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Making It Relevant to Human Health
by Linda Marsa
It all comes down to a frame of mind. The best physician-scientists have it. Their laboratory research is aimed directly at benefiting human health.
A new HHMI program aims to instill that sensibility in Ph.D. students to expand the pool of investigators steeped in rigorous scientific techniques but also familiar with clinical practice. HHMI's Med into Grad Initiative recently awarded $10 million over the next 4 years to 13 innovative graduate-training programs that combine medical knowledge with basic science.
"The goal is to integrate clinical science and medical information so the students are trained to think about the relevance of what they do to health or disease, and to emphasize an understanding of how things work in the human body," says Martha K. Cathcart, a cell biologist and director of one of the new training programs at the Cleveland Clinic Lerner College of Medicine of Case Western Reserve University.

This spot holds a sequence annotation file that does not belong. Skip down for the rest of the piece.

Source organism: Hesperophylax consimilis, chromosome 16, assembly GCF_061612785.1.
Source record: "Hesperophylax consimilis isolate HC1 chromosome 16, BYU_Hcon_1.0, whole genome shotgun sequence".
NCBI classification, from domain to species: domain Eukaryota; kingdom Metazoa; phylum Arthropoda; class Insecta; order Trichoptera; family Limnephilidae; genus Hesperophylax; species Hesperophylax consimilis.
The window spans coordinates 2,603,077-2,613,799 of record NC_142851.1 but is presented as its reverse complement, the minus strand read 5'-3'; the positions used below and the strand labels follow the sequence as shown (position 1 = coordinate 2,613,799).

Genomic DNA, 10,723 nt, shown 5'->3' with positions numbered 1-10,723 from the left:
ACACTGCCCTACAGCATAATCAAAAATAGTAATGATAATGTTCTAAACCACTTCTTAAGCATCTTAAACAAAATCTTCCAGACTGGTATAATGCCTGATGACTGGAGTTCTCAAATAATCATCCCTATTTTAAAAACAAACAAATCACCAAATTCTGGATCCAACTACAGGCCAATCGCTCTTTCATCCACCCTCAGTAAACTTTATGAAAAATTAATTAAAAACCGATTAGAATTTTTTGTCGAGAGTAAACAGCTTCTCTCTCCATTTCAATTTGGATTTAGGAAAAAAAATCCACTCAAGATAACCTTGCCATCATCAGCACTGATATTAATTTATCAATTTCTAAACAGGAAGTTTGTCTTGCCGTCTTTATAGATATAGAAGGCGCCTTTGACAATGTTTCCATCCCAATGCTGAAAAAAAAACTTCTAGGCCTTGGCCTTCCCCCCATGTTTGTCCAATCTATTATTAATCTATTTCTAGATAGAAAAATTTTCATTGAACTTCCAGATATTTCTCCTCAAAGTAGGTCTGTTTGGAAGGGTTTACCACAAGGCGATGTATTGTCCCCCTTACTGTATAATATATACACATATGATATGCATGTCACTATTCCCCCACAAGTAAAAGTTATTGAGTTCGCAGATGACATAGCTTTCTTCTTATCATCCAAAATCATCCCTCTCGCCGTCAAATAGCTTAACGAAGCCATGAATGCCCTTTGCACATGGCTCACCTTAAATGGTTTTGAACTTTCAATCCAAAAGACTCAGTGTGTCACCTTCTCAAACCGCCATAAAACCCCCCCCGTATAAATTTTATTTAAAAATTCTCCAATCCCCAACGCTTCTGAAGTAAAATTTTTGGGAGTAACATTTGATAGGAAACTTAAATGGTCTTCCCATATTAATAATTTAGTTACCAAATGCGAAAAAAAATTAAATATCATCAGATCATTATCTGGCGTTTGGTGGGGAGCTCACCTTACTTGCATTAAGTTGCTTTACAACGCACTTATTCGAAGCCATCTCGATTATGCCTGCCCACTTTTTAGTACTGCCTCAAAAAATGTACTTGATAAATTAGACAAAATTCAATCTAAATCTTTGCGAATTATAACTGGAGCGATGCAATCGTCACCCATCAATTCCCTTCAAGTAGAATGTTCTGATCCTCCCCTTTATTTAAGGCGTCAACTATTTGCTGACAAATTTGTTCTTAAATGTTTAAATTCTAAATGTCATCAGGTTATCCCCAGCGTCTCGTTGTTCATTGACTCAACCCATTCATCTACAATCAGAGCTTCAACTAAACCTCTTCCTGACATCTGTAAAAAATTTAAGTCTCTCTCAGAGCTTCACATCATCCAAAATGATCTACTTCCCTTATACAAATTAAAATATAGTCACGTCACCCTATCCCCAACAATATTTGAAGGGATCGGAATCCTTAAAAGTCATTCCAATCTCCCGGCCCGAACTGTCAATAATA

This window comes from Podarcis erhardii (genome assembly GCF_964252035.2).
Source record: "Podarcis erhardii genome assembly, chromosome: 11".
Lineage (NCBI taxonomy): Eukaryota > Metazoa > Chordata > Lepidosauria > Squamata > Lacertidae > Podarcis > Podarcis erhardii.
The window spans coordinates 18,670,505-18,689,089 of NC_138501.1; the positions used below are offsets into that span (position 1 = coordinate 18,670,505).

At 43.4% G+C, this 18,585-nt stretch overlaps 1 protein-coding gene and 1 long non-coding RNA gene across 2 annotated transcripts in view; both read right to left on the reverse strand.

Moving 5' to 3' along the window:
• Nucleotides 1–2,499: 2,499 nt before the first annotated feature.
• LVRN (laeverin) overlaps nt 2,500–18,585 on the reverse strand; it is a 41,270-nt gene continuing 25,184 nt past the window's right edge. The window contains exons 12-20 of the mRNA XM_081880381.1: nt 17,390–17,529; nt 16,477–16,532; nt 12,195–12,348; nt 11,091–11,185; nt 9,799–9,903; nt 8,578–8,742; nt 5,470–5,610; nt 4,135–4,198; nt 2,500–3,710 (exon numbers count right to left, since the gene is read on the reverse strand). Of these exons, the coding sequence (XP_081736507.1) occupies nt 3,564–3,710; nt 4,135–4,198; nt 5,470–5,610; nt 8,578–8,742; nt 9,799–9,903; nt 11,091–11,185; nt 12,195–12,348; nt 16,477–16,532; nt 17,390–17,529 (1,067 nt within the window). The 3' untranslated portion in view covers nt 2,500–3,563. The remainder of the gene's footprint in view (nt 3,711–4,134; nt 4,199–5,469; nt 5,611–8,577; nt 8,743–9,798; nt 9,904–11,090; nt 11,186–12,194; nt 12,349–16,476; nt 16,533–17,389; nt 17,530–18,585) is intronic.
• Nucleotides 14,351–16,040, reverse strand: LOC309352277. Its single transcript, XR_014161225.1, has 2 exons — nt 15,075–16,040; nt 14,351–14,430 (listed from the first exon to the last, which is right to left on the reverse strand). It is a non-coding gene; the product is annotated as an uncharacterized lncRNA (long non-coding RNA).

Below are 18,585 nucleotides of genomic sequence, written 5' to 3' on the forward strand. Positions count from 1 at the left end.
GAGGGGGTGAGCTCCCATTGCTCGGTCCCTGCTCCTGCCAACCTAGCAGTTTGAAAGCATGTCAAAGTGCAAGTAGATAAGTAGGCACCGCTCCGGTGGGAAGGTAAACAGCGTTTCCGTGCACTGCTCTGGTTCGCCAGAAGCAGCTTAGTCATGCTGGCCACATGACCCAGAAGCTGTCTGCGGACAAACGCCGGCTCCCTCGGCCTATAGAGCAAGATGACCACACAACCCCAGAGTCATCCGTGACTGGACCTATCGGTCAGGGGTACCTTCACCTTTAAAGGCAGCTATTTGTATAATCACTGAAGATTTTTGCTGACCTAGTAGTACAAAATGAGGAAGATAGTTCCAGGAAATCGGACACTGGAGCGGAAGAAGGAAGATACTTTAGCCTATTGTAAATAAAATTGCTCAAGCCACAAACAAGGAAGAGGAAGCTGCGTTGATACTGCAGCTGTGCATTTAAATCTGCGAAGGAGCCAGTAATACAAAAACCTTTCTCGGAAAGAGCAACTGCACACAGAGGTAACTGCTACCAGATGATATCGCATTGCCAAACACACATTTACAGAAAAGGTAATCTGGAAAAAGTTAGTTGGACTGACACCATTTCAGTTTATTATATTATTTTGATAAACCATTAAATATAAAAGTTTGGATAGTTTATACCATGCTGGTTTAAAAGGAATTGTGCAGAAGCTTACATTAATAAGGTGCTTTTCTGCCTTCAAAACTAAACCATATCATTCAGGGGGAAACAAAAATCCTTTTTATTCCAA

This new medical school was established in partnership between Case Western and the Cleveland Clinic Foundation to train physician-scientists. HHMI will support a Ph.D. program in its Department of Molecular Medicine, where an intensive "core curriculum"—classes in the fundamentals of basic and clinical research—will be taught during the students' first 15 months. Advanced coursework can be taken there as well and on Case Western's nearby campus. Students will be assigned a clinical mentor and a research mentor.
Photo: Mike Sands, Case Western Reserve University